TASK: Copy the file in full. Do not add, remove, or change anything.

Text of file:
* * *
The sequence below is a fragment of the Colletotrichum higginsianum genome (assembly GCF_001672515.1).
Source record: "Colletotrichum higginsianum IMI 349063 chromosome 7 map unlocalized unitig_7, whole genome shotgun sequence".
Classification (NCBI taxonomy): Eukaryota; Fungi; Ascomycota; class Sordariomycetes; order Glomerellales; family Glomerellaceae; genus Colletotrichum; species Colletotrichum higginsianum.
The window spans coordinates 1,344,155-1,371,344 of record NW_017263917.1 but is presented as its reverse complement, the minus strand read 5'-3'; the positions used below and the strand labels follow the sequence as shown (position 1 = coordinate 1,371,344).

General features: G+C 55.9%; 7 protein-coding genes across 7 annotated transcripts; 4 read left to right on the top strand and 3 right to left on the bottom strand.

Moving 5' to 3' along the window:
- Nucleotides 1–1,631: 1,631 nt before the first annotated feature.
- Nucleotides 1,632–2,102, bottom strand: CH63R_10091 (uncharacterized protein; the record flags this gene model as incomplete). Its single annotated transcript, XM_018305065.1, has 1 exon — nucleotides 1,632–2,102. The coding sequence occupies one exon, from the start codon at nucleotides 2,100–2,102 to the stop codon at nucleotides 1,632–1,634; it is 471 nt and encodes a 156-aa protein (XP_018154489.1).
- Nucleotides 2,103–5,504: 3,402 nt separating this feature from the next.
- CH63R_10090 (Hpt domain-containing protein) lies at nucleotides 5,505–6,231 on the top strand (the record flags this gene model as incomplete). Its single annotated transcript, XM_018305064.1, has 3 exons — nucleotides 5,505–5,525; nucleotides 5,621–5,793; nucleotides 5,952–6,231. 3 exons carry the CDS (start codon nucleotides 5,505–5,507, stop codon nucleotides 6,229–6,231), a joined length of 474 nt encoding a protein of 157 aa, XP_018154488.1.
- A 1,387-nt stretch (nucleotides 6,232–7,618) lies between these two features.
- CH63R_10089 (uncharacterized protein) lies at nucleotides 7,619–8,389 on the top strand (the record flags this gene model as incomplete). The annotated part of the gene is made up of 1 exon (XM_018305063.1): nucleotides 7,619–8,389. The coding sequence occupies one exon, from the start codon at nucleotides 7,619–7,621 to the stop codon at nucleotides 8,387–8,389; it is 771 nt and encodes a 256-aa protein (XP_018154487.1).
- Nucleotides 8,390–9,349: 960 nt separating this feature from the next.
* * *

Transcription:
The sequence below is a fragment of the Colletotrichum higginsianum genome (assembly GCF_001672515.1).
Source record: "Colletotrichum higginsianum IMI 349063 chromosome 7 map unlocalized unitig_7, whole genome shotgun sequence".
Classification (NCBI taxonomy): Eukaryota; Fungi; Ascomycota; class Sordariomycetes; order Glomerellales; family Glomerellaceae; genus Colletotrichum; species Colletotrichum higginsianum.
The window spans coordinates 1,344,155-1,371,344 of record NW_017263917.1 but is presented as its reverse complement, the minus strand read 5'-3'; the positions used below and the strand labels follow the sequence as shown (position 1 = coordinate 1,371,344).

General features: G+C 55.9%; 7 protein-coding genes across 7 annotated transcripts; 4 read left to right on the top strand and 3 right to left on the bottom strand.

Moving 5' to 3' along the window:
- Nucleotides 1–1,631: 1,631 nt before the first annotated feature.
- Nucleotides 1,632–2,102, bottom strand: CH63R_10091 (uncharacterized protein; the record flags this gene model as incomplete). Its single annotated transcript, XM_018305065.1, has 1 exon — nucleotides 1,632–2,102. The coding sequence occupies one exon, from the start codon at nucleotides 2,100–2,102 to the stop codon at nucleotides 1,632–1,634; it is 471 nt and encodes a 156-aa protein (XP_018154489.1).
- Nucleotides 2,103–5,504: 3,402 nt separating this feature from the next.
- CH63R_10090 (Hpt domain-containing protein) lies at nucleotides 5,505–6,231 on the top strand (the record flags this gene model as incomplete). Its single annotated transcript, XM_018305064.1, has 3 exons — nucleotides 5,505–5,525; nucleotides 5,621–5,793; nucleotides 5,952–6,231. 3 exons carry the CDS (start codon nucleotides 5,505–5,507, stop codon nucleotides 6,229–6,231), a joined length of 474 nt encoding a protein of 157 aa, XP_018154488.1.
- A 1,387-nt stretch (nucleotides 6,232–7,618) lies between these two features.
- CH63R_10089 (uncharacterized protein) lies at nucleotides 7,619–8,389 on the top strand (the record flags this gene model as incomplete). The annotated part of the gene is made up of 1 exon (XM_018305063.1): nucleotides 7,619–8,389. The coding sequence occupies one exon, from the start codon at nucleotides 7,619–7,621 to the stop codon at nucleotides 8,387–8,389; it is 771 nt and encodes a 256-aa protein (XP_018154487.1).
- Nucleotides 8,390–9,349: 960 nt separating this feature from the next.